Lies just above Pauillac and is the most northerly of the four main communes in the Medoc. It may have fewer ‘Cru Classé’ Châteaux than its peers but what it lacks in numbers is in part compensated for by prestige – Châteaux Montrose, Cos d’Estournel, and Calon Segur are all situated there. The soil is similar to other parts of the Medoc, gravel with some clay, and its climate is dominated by exposure to the Gironde. Cabernet Sauvignon is the most important grape variety followed by Merlot, with many owners adding some Cabernet Franc and a little Petit Verdot. The wines of St Estephe are generally accepted as being fleshy and full but more austere and longer lived than those from the communes to the south.
The smallest of the top four Medoc communes, St Julien lies below Pauillac, with Margaux lying to the south although there is the buffer zone of Cussac in between. There are many top Cru Classés here, including some illustrious names such as Ducru Beaucaillou, Gruaud Larose and the three Leovilles, Lascases, Barton and Poyferré. The wines may be less powerful than those of Pauillac but they are elegant, charming and generous and, anyway, in this modern age, such distinctions are becoming somewhat blurred. The soil is the gravel typical in this central part of the Medoc, and the grape varieties grown are the classic mix of Cabernet Sauvignon (the largest component in most blends), Merlot, Cabernet Franc and a little Petit Verdot.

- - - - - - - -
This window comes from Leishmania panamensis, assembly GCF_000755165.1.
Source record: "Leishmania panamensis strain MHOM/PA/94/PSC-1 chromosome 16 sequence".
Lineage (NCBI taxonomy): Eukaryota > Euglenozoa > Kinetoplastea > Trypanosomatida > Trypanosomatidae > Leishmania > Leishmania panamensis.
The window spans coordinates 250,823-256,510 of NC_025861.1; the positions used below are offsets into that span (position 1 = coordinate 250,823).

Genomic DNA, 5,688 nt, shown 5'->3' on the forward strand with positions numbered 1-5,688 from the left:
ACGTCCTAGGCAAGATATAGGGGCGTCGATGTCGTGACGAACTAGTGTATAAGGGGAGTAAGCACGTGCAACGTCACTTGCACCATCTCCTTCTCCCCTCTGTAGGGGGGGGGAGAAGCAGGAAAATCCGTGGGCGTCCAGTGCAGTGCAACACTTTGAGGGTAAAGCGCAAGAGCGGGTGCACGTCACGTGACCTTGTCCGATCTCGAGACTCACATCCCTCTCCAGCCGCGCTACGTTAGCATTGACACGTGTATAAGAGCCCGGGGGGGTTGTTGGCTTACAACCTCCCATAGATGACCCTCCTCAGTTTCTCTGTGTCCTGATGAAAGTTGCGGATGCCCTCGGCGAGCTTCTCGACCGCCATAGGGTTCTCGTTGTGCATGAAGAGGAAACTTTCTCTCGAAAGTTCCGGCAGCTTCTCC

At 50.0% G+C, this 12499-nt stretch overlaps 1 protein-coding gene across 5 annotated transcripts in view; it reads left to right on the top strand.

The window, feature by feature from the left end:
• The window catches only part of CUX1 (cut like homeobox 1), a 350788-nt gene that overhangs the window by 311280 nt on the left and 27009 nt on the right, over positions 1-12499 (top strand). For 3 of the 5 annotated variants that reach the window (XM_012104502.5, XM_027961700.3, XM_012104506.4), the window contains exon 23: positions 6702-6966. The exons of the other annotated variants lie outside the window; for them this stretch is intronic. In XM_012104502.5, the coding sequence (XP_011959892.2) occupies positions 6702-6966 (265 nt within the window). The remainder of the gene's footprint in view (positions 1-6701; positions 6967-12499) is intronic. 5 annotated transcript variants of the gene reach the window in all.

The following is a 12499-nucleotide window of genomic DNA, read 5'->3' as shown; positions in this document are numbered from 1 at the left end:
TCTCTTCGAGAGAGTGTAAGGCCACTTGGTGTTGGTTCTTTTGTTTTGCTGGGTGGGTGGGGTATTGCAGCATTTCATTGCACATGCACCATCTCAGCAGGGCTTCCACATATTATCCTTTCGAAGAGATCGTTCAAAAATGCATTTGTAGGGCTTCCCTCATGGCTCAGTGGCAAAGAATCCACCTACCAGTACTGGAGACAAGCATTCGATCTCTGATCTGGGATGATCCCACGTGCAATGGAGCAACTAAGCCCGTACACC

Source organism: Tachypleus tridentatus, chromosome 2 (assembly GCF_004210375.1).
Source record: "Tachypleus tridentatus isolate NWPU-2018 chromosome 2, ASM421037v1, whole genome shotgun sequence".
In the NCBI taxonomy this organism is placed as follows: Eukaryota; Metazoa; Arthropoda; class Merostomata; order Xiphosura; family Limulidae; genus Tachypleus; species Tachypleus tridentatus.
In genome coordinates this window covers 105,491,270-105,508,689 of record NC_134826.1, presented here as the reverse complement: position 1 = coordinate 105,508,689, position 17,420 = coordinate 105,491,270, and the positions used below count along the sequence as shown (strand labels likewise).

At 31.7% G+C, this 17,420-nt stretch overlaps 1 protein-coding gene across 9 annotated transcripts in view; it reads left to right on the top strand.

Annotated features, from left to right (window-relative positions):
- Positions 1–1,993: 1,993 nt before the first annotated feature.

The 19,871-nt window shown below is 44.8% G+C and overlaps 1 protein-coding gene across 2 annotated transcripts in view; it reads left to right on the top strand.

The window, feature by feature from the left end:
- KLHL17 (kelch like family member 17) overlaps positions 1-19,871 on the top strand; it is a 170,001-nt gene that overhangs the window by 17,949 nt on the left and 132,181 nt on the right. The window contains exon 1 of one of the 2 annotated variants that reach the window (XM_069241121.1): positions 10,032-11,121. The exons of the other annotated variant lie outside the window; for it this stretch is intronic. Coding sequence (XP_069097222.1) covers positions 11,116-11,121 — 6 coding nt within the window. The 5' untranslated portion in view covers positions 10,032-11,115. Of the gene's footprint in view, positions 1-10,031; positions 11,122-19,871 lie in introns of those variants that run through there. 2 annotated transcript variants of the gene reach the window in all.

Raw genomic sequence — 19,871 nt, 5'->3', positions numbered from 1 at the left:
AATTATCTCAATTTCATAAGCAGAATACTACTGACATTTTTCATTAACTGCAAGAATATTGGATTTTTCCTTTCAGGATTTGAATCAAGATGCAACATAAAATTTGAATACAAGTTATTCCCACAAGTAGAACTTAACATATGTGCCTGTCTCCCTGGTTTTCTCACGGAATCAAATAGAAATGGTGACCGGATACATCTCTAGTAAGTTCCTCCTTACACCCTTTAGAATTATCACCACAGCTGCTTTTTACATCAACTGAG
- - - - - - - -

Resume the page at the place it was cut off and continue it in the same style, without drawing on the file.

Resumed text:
A sweet wine area which lies to the south east of Bordeaux on the left bank of the Garonne, near Langon. The region is made up of five communes including Sauternes, the others being Barsac (the only one other than Sauternes allowed to use its own name), Bommes, Fargues and Preignac. The grape varieties are Semillon which is normally the largest part of any blend, Sauvignon and Muscadelle. The autumn mists rising from the River Ciron encourage the growth of Botrytis cinerea, or ‘noble rot’, on the grapes which penetrates the skins allowing the moisture within to evaporate thus concentrating the sugars. At the same time it imparts its own inimitable flavour. The yields are, as a consequence, low but the wines have a ravishing sweetness matched by a ripe and exhilarating acidity. There are no other wines that can match them anywhere else in the world. The wines of Sauternes were part of the Classification of 1855 (see under ‘Medoc’ for details of this) and include one First Growth, Château Y’Quem.
Entre deux Mers
The large area between the rivers Dordogne and Garonne in the Bordeaux area. Wines made here usually have the simple Bordeaux Appellation although there are some Bordeaux Supérieur’s. Red wines are made from Cabernet Sauvignon and Merlot, whites from Sauvignon, Semillon, Ugni Blanc and Muscadelle. The Premières Côtes de Bordeaux (good reds, sweet and dry whites), a long narrow strip that runs from Bordeaux town to Cadillac, lies within this area but has its own a/c. On the other side, across the Dordogne from St Emilion, lies the small a/c of Graves de Vayre.